Practitioners must be aware of the possibility of tourniquet failure in patients with arterial calcification undergoing surgery. Unexpected tourniquet failure can lead to increased blood loss and prolonged surgical time. The benefits of tourniquet use in these patients must be balanced against the risks such as acute occlusion and ischaemia, aneurysm formation, and possible fracture of the vessel. Thorough preoperative assessment should identify patients at risk and allow planning for alternative perioperative management leading to safer outcomes in this high risk group. Perioperative management options in the presence of calcified arteries may include performing surgery without tourniquet and the use of a cell saver device and autologous transfusion.

KEYWORDS Tourniquet / Orthopaedics / Arterial calcification

Provenance and Peer review: Unsolicited contribution; Peer reviewed; Accepted for publication October 2009.


Abdel-Salam A, Eyres KS 1995 Effects of tourniquet during total knee arthroplasty. A prospective randomised study Journal of Bone and Joint Surgery (British) 77 (20) 250-3

Berman AT, Parmet JL Harding SP, Israelite CL, Chanrasekaran K, Horrow JC, Singer R, Rosenberg H 1998 Emboli observed with use of transesophageal echocardiography immediately after tourniquet release during total knee arthroplasty with cement Journal of Bone and Joint Surgery (American) 80 (3) 389-96

Bunker TD, Ratcliffe AH 1984 Uncontrollable bleeding under tourniquet British Medical Journal 288 1905-6

Clark MT, Longstaff L, Edwards D, Rushton N 2001 Tourniquet-induced wound hypoxia after total knee replacement Journal of Bone and Joint Surgery (British) 83 (1) 40-4

Cohen JD, Keslin JS, Nili M, Yosipovitch Z, Gassner S 1994 Massive pulmonary embolism and tourniquet deflation Anesthesia & Analgesia 79 (3) 583-5

Cushing H 1904 Pneumatic tourniquets- with special reference to their use in craniotomies Medical News 84 557

Fletcher IR, Healy TEJ 1983 The arterial tourniquet Annals of the Royal College of Surgeons of England 65 (6) 409-17

Fukuda A, Hasegawa M, Kato K, Shi D, Sudo A, Uchida A 2007 Effect of tourniquet on deep vein thrombosis after total knee arthroplasty Archives of Orthopaedic and Trauma Surgery 127 671-5

Giannestras NJ, Cranley JJ, Lentz M 1977 Occlusion of the tibial artery after a foot operation under tourniquet Journal of Bone and Joint Surgery 59 682-3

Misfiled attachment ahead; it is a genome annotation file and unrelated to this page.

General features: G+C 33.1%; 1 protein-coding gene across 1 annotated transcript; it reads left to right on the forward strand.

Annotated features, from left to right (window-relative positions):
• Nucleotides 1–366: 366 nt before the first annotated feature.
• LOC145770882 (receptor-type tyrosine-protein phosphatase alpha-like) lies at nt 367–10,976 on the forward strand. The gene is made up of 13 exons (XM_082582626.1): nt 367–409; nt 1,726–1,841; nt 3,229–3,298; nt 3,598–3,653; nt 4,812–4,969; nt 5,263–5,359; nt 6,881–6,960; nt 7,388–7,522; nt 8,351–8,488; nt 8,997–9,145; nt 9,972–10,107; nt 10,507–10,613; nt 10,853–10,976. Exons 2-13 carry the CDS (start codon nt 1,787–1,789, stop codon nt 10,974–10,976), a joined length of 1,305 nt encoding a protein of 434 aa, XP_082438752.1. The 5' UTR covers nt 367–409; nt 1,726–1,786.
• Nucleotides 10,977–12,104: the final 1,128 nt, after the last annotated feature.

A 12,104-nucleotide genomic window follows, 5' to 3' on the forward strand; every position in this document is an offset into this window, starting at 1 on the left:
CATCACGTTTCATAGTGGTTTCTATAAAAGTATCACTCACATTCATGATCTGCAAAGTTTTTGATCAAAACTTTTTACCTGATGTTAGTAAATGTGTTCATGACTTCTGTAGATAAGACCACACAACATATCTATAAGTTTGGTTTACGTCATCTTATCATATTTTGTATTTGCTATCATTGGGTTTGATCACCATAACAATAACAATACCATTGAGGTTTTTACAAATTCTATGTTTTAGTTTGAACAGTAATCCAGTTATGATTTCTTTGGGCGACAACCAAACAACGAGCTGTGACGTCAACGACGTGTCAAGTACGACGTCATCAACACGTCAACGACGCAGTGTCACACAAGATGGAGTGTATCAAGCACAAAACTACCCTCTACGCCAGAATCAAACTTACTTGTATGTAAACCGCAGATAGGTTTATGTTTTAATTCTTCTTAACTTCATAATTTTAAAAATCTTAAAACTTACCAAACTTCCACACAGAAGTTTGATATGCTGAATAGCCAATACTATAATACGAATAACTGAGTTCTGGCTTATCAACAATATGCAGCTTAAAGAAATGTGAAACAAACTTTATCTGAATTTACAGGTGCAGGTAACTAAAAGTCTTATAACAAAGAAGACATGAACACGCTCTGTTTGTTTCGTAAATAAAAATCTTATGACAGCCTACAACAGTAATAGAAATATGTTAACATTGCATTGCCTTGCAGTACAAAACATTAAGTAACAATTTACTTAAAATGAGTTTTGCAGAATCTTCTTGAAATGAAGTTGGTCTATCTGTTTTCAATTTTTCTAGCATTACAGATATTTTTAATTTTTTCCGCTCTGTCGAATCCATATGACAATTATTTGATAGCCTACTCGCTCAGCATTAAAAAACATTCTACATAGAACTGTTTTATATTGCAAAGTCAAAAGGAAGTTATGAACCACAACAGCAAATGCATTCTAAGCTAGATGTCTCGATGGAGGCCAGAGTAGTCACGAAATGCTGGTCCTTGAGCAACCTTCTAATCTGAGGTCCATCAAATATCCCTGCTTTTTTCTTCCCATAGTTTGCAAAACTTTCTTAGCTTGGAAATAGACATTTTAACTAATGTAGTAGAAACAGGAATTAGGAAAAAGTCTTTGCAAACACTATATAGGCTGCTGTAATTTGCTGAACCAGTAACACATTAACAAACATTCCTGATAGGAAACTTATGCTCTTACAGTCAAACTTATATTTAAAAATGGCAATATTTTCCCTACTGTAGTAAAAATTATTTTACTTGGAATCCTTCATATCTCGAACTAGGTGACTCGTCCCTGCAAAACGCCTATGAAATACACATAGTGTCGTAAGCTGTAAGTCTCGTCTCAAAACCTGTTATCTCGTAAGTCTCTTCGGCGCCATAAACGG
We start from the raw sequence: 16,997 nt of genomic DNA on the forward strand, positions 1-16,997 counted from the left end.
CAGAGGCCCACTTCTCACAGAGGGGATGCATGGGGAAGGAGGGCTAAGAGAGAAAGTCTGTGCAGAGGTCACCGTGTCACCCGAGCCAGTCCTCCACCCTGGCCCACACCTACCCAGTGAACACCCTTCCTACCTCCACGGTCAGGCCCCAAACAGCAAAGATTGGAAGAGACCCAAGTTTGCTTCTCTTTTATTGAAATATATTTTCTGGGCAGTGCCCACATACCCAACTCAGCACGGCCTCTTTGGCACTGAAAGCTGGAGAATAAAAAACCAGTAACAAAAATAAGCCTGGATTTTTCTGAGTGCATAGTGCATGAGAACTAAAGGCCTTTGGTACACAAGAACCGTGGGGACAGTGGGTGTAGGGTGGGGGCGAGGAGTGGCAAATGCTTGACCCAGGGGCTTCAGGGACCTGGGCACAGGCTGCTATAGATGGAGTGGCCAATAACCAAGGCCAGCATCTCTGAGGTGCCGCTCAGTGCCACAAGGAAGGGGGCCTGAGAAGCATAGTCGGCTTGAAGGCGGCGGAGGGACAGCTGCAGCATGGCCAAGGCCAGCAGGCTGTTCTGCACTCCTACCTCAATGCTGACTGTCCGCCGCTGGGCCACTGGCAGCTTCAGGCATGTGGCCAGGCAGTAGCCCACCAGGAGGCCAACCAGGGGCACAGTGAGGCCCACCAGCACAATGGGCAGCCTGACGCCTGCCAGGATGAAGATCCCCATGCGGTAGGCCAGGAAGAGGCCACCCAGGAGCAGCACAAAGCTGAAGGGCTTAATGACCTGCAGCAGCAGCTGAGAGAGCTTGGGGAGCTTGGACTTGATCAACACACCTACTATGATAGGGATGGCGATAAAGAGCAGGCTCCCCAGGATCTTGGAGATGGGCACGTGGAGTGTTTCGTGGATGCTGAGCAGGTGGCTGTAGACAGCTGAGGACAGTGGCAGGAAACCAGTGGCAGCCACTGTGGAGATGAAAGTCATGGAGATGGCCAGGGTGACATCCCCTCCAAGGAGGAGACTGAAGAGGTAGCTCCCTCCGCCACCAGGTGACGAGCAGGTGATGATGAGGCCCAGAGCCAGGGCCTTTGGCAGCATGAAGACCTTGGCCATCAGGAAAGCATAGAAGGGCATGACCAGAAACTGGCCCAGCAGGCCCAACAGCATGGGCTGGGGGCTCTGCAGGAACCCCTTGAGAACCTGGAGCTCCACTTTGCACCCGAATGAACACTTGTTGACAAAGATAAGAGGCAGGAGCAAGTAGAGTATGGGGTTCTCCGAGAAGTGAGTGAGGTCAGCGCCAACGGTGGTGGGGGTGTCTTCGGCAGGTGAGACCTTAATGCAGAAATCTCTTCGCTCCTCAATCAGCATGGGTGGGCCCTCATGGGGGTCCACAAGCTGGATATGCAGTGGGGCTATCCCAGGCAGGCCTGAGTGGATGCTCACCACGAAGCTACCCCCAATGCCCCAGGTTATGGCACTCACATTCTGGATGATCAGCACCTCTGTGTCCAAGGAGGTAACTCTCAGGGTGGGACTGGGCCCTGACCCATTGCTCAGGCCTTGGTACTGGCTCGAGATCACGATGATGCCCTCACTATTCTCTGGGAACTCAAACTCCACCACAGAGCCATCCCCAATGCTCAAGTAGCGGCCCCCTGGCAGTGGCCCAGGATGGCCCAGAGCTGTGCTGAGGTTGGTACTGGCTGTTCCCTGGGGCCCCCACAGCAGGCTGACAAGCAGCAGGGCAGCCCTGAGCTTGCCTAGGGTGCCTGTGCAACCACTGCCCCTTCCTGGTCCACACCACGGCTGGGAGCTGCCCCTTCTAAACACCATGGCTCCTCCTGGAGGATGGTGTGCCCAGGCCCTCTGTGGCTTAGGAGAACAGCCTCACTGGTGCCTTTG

Hagan PF, Kaufmann EE 1990 Vascular complication of knee arthroplasty under tourniquet. A case report Clinical Orthopaedics and Related Research 257 159-61

Harvey EJ, Leclerc J, Brooks CE, Burke DL 1997 Effect of tourniquet use on blood loss and incidence of deep vein thrombosis in total knee arthroplasty Journal of Arthroplasty 12 291-6

Jeyaseelan S, Stevenson TM, Pfitzner J 1981 Tourniquet failure and arterial calcification Anaesthesia 36 (1) 48-50

Klenerman L 1982 The tourniquet in operations on the knee: a review Journal of the Royal Society of Medicine 75 (1) 31-2

Kumar SN, Chapman JA, Rawlins I 1998 Vascular injuries in total knee arthroplasty. A review of the problem with special reference to the possible side effects of tourniquets Journal of Arthroplasty 13 (2)211-6

McGrath BG, Hsia J, Epstein B 1991 Massive pulmonary embolism following tourniquet deflation Anesthesiology 74 618-20

Raggi P, Bellasi A 2007 Clinical assessment of vascular calcification Advances in Chronic Kidney Disease 14 (1) 37-43

Shenton DW, Spitzer SA, Mulrennan BM 1990 Tourniquet-induced rhabdomyolysis Journal of Bone and Joint Surgery (American) 72-A (9) 1405-6

Shaw JA, Murray DG 1982 The relationship between tourniquet pressure and underlying soft-tissue pressure in the thigh Journal of Bone and Joint Surgery (American) 64 (8) 1148-52

Wakankar HM, Nicholl JE, Koka R, D'Arcy JC 1999 The tourniquet in total knee arthroplasty--A prospective randomised study Journal of Bone and Joint Surgery 81-B (1) 30-3

Zahrani HA, Cuschieri RJ 1989 Vascular complications after total knee replacement Journal of Cardiovascular Surgery 30 (6) 951-2

Miss Lynne Barr MA, MBBS, MRCS

Specialist Registrar, Department of Trauma and Orthopaedics, Addenbrooke's Hospital, Cambridge

Dr Uma Shridhar Iyer MBBS, MD, Mmed

Associate Consultant, Anaesthesia, Alexandra Hospital, Singapore

Dr Anand Sardesai MBBS, MD, DA, FRCA

Consultant Anaesthetist, Cambridge University Hospital NHS Trust, Cambridge

Mr Jai Chitnavis MA MChir FRCS(Tr & Orth)

Consultant Orthopaedic Surgeon, University Hospitals, Cambridge

No competing interests declared

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Correspondence address: Miss Lynne Barr, Specialist Registrar, Department of Trauma & Orthopaedics, Addenbrooke's Hospital, Hills Road, Cambridge, CB2 0QQ.

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Title Annotation:CASE REPORT
Author:Barr, Lynne; Iyer, Uma Shridhar; Sardesai, Anand; Chitnavis, Jai
Publication:Journal of Perioperative Practice
Article Type:Case study
Date:Feb 1, 2010